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Harvard Student Designs Air Conditioner Without Electricity
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Harvard Student Designs Air Conditioner Without Electricity

Air Conditioning 101

What if we could cool our homes without using electricity? Sounds pretty far fetched, right? Air conditioning, as most people know it, requires some form of electricity. Air conditioning technology, in very simplified terms, is a refrigeration cycle in which hot air is extracted and cool air is blown in. For the most part, this is how most cooling technology works. Without getting too technical, you need electrified coils to accomplish this process. Unless of course, you real old school and use muscle power to wave around a fan.


Enter Green Screen

Gina Ciancone and her team of collaborators at Harvard rethought our entire approach to air-conditioning. Gina, a Harvard design student, believes air-cooling can also be accomplished without electricity or muscle power. But with, plant power! Her “Green Screen” proposal was the winner of Harvard’s The Mittal Institute Seed for Change Program.

Green Screen is a zero-electricity air-cooling panel made entirely of agricultural waste. The waste used for these panels would have otherwise been burned by farmers and further contributed to air pollution. Such intense air pollution also traps in heat within cities and leads to deadly heat waves. This “Green Screen” solution offers a remedy to air pollution and extreme heat. This entire concept relies on the principle that plant and agriculture waste can absorb heat and produce passive cooling via compression.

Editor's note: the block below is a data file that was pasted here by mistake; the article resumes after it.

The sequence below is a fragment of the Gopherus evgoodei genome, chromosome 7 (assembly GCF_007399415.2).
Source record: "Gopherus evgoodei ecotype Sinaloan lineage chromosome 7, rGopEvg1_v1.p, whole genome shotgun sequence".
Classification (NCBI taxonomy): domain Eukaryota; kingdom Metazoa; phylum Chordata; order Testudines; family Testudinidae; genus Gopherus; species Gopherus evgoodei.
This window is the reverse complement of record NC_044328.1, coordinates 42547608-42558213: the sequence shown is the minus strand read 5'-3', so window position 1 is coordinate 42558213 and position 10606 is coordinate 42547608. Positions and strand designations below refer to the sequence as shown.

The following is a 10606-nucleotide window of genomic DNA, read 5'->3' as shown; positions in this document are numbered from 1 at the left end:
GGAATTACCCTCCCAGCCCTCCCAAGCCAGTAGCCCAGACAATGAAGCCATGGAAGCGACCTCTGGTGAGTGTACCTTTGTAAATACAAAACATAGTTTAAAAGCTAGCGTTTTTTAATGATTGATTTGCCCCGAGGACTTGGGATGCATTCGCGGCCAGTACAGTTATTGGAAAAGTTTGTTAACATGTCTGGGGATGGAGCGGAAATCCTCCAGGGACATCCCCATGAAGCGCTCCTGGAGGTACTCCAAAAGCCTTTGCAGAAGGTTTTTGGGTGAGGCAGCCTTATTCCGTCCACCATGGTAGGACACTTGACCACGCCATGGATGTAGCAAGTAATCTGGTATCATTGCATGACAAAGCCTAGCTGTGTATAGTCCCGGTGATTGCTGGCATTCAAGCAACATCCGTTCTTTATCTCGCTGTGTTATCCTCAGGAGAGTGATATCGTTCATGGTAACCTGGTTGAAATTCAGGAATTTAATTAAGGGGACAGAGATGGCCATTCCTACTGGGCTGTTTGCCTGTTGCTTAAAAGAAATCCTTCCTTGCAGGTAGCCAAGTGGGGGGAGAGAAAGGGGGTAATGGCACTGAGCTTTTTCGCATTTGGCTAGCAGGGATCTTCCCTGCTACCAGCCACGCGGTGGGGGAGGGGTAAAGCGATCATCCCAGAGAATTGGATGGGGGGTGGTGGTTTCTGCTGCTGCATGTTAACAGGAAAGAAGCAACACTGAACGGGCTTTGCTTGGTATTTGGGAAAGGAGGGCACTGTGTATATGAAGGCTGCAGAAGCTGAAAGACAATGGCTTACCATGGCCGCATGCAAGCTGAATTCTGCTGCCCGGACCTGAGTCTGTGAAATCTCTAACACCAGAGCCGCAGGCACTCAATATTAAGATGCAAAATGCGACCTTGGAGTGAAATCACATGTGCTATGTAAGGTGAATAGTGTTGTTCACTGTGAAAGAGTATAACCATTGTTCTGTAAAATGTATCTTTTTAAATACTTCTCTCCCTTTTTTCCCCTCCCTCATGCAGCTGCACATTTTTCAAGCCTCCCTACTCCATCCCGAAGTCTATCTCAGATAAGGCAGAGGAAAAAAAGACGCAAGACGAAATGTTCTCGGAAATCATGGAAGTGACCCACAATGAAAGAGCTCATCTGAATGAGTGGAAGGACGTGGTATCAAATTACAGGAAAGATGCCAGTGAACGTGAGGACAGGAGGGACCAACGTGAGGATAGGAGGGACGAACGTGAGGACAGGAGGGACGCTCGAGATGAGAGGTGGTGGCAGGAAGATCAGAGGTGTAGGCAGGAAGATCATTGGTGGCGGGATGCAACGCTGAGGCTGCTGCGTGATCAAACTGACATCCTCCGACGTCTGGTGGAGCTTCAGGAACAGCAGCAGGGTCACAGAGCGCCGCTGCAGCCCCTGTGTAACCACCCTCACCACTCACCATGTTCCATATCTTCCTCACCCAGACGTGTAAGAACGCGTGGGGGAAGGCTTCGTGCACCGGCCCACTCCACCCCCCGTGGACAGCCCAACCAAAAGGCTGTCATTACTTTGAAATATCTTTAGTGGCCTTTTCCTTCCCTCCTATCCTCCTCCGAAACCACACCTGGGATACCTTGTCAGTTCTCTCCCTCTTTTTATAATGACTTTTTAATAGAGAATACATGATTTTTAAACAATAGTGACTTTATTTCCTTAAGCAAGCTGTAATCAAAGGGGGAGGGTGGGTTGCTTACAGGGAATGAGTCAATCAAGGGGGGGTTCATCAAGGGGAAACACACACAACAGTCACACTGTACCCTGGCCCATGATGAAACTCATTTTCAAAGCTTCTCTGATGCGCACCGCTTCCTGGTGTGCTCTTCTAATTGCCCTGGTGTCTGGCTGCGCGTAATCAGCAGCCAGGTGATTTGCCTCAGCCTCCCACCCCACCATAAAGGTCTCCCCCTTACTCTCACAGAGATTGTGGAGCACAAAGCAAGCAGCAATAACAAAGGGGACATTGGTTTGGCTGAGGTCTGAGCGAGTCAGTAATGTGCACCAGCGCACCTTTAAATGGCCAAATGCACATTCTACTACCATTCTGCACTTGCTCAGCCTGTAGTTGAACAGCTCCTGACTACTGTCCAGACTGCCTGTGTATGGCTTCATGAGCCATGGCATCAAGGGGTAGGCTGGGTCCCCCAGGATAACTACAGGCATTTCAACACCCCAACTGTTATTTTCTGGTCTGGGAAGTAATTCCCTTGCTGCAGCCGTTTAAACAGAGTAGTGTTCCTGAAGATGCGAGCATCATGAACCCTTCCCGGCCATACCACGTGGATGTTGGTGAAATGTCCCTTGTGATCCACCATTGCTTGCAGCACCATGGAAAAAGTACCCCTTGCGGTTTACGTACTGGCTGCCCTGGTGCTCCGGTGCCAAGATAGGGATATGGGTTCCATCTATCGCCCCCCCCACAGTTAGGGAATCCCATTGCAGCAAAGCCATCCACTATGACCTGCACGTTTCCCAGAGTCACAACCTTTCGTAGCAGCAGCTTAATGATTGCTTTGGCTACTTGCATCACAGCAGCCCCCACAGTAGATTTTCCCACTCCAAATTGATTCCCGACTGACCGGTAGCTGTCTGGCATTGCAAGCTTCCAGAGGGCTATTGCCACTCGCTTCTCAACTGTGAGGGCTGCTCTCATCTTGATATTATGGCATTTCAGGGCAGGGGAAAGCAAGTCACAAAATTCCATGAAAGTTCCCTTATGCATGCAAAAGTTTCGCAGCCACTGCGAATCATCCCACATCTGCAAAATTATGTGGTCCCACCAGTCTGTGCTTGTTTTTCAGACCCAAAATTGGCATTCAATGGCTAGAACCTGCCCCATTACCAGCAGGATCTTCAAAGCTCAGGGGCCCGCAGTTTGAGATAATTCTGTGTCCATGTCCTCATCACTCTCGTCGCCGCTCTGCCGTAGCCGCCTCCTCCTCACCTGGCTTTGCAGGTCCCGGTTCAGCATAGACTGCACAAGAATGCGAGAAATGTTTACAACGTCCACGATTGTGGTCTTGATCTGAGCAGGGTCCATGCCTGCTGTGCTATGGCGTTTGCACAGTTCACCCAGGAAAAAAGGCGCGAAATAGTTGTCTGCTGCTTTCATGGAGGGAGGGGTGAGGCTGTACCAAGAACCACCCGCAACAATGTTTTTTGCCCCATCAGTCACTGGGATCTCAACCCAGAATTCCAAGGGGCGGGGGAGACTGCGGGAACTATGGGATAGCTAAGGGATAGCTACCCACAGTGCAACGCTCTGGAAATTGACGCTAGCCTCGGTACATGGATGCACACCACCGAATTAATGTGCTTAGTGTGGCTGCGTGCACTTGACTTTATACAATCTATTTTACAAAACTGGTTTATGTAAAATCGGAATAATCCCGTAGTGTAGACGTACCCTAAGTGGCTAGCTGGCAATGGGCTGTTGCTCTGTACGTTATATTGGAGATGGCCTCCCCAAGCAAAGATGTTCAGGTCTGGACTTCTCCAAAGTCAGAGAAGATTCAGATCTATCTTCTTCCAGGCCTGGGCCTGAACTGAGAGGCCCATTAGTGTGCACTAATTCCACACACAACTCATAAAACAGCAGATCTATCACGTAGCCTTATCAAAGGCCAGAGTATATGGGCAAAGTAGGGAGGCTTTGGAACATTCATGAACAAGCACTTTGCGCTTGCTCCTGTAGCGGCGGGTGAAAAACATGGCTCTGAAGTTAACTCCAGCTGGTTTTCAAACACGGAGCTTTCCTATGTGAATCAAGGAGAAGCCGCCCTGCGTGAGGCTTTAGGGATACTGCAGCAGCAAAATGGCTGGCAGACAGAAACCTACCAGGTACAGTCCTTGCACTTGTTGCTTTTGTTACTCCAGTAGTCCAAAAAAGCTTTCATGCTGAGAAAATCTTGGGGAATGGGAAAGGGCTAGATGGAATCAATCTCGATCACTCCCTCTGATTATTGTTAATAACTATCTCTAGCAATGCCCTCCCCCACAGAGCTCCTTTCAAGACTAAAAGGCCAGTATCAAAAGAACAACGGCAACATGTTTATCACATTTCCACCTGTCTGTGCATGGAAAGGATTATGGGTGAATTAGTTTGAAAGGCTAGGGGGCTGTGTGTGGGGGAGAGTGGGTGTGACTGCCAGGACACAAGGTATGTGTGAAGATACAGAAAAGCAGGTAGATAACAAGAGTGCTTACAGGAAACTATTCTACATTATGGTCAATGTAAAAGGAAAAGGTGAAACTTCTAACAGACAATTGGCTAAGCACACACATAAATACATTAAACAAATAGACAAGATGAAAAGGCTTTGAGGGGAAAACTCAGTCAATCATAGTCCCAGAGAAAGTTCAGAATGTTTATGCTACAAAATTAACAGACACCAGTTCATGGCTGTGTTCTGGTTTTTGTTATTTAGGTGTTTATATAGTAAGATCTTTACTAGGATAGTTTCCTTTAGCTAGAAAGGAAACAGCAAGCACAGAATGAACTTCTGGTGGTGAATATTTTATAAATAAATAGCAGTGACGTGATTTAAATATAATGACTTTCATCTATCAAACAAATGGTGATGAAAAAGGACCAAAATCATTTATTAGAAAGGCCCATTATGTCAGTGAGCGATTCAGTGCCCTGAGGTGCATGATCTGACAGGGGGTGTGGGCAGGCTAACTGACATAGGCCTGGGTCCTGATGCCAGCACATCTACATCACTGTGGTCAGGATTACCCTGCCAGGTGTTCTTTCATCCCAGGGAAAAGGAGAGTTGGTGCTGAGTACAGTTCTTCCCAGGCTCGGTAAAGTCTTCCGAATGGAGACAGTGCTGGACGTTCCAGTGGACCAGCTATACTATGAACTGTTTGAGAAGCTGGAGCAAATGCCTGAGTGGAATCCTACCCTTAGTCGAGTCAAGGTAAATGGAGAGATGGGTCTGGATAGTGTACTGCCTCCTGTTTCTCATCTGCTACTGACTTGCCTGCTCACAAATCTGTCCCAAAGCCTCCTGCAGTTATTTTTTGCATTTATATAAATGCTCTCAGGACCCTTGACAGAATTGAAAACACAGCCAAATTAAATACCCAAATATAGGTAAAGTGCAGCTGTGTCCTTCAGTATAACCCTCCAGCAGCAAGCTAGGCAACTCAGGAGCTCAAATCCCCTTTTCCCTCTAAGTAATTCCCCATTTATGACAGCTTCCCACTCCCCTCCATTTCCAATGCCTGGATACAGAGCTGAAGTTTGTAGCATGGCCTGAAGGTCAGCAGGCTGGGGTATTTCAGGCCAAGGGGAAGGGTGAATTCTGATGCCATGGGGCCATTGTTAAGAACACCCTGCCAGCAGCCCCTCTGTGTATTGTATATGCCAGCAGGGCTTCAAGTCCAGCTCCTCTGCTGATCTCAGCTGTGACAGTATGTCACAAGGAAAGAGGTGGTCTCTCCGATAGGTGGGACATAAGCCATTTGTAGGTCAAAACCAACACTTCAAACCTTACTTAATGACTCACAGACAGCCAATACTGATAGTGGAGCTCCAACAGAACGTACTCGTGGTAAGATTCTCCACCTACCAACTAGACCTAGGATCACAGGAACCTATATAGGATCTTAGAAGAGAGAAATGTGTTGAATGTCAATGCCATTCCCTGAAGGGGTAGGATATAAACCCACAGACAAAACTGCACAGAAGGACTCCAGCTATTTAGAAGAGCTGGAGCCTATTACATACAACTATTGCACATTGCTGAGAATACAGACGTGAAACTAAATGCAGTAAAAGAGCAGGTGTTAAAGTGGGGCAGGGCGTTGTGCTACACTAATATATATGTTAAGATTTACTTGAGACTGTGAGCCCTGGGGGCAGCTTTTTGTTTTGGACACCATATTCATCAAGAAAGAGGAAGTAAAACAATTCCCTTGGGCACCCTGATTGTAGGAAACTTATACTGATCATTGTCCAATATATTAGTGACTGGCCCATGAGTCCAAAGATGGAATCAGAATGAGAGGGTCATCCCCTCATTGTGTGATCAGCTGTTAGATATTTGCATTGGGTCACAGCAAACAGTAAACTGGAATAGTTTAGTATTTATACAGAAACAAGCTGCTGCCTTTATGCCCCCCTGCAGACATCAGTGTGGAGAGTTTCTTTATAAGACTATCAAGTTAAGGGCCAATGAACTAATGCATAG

Photos via Mittal South Asia Institute


Green Screen uses circular design principles to create alternative uses for agricultural “waste”. Circular design methods look beyond the current make-use-dispose business models we have grown accustom too. A circular design model aims to redefine growth by exploring new consumption methods. In this particular instance, the Green Screen proposal offers an opportunity to transform “waste” into a product used to cool those most at risk from extreme heat. Green Screen was developed through multiple phases of design thinking and data analysis of heat and pollution in New Delhi, India.

Photos via Mittal South Asia Institute


Gina Ciancone and her “Green Screen” collaborators received $40,000 USD to produce Green Screen prototypes designed for the slums of New Delhi, India via the Seeds for Change Program. The Mittal Institute’s Seed for Change Program supports innovation and entrepreneurship in India and Pakistan through an annual competition. Through the Seed for Change Program, grants are awarded to interdisciplinary student projects that positively impact societal, economic, and environmental issues in India and Pakistan.

Air Conditioner Without Electricity

Photo by Arihant Daga


Green Screen will now enter a testing phase of sorts. This summer the Green Screen team will be working in India to implement a pilot product. Gina Ciancone and the team will also be testing the screen’s cooling effectiveness at NASA Johnson Space Center in Houston, Texas. Indicating Green Screen’s potential space related use-cases.



To learn more about Green Screens and the The Mittal Institute’s Seed for Change Program, click here.

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